A Friend’s Reception
Dale Smith reviews
Our consideration of the world often forms through eyes of friends. These relations, carefully formed or abandoned with hazard, determine in us an awkward framework where emotion and intellect engage in fretful tug-of-war. That carefully exacted presence of self we bear to each other in friendship firms up or folds under the alien confrontation our relationships sustain. To form a deeper understanding of our nature we must enter with awkward certainty a recurring conflict of self-composition and presentation. Who we are and what we present ourselves to be are extended, challenged and confronted in the process of strengthening or abandoning friendships. Even those relations released of their animosity or enthusiasm provide a mundane meditation for our weaknesses and our strengths. We seek hints of ourselves in another’s confirmation, or denial. We embrace with love the sudden release of fire from the unknown that surprises us in another. A delicate mission, perhaps, to kindle friendship or extend love, but such is the structure of a psychology burdened by confrontation of animal hunger.
O there was a great vanity
His economy of emotional depth and mental rigor is pressed with an artist’s care for cadence, surprise and the sonority of the spoken word. His poetics is founded on these correlations of formal, verbal and thematic elements, and derives most prominently from concerns evident in Donald Allen’s New American Poetry. From this he creates an active stanza, where verbs energize nouns into fields that compress his narrative with lyric accuracy. Further on, in an alchemical comparison, he writes of a
...spidery morphology of plants
That fire, ‘sufficient unto these fastnesses,’ mediates the energy of plants and men and women, burning out in vernacular shouts of a football game. The preponderance of fs in the first stanza (‘forms finespun / from fire’, ‘flowers’) softens in the second as the image shifts to the vernacular pleasure of the football game. The close eye and care for people, for their relations even to themselves and their environments, guide Thayler in his sympathy for them. He witnesses them elementally, as they are in environmental conditions ruled by the heart.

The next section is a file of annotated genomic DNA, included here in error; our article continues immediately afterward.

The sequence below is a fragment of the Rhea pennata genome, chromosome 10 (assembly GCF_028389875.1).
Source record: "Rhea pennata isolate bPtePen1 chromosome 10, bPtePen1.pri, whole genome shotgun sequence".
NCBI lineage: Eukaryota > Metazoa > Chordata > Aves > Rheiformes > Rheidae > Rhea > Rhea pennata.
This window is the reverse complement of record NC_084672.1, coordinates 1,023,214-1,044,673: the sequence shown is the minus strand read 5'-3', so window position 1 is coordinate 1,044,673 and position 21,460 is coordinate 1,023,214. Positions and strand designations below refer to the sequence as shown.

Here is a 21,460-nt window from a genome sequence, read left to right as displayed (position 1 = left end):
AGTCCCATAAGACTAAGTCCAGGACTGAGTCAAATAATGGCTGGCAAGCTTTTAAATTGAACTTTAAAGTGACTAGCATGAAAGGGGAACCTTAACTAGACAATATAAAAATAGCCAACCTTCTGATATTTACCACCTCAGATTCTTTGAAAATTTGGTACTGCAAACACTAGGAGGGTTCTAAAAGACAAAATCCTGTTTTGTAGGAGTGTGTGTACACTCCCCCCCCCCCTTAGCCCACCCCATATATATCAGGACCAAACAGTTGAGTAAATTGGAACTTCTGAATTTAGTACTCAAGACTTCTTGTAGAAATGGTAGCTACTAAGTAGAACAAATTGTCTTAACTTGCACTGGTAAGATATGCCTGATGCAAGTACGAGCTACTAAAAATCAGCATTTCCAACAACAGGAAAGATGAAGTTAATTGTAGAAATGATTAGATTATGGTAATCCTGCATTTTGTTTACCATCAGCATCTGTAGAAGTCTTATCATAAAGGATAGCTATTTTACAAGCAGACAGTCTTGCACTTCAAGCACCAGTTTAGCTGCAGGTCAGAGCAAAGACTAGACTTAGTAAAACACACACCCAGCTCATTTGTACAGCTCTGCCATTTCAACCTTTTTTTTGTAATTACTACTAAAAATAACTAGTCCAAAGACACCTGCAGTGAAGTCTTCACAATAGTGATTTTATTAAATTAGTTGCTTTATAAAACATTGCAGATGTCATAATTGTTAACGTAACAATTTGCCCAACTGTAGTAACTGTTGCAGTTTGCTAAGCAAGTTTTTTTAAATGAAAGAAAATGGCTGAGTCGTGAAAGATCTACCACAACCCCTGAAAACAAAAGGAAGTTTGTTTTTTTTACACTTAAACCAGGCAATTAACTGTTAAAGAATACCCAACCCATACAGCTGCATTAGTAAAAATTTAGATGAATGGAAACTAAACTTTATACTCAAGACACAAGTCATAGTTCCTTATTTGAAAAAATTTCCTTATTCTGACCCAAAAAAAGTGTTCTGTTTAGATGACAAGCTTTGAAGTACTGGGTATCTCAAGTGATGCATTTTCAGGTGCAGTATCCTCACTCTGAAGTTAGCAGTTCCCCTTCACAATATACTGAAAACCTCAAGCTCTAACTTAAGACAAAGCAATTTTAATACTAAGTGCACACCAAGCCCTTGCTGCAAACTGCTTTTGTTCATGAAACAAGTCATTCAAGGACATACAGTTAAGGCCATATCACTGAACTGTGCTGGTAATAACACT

They’d never more than nuzzle,
Thayler doesn’t name the 1957 set of Peyton Place where he would attend the actress through the stress of filming. (A little-known aside — he was a Hollywood actor for several years, working most prominently with director Nicholas Ray). He only notes ‘her role which everyone agreed / would be worth an Oscar.’ What comfort he gave aided her in the making of this film, but could not sustain a Hollywood career, which she abandoned for other itinerant means. But the poem adheres to sharp details particular to his memory of her.
The director who’d cast her
‘Poem 27’ visits another occasion, one complicated by duties of a job as caretaker in a state asylum and by sympathy for its demented inmates, all affectionately and humorously named. ‘In the Dogboy’s eyes light grows / exactly at the rate of his beard.... His friend’s toe entire / in his mouth — faintest breathing.’ The grotesque escalates with swift and frank compression of speech.
The digger’s slipped his cuffs,
The poet attends these patients but keeps an eye open to the complex and contradictory nature of his situation. In the unruly ward of state maintenance, self-humor sustains faith in minimum wage employment only so long before the consequences of aggressive behavior invite a punishment the state would withhold.
Yesterday a kid called the Thorn
As a test of one’s willingness to indulge the weakest of human situations, the failures of individual idealism resonate with firm rejection for doing others good. That sense of melioration, strong in many Americans, that things can be accomplished for the good of others, is ultimately repulsive to Thayler’s distinct moral sensibility. It’s far better by his thinking to engage experience according to its demands, rather than projecting on it a socially imposed ethics accountable to state administration.
Ezra Pound projects a vision of the mythical African city of Wagadu. It’s a place of friendship, an ideal city of the imagination. The German scholar Leo Frobenius retrieved the myths of Wagadu for European consumption, translating in African Genesis: it ‘is the strength which lives in the hearts of men and is sometimes visible because eyes see her and ears hear the clash of swords and ring of shields’. This African extension via Pound gives a hope for the perfection of friendship. Wagadu receives those people closest to the heart. It is the imagined homeland, the recovered internal pulse of relation in us. For Thayler, others also inhabit this heart’s space. Gene Rhodes, for instance, is there, as he lives on in memory, a hero of Western observation.
... The hand holds best to those edges
Photo of Carl Thayler by Wendy Nelson
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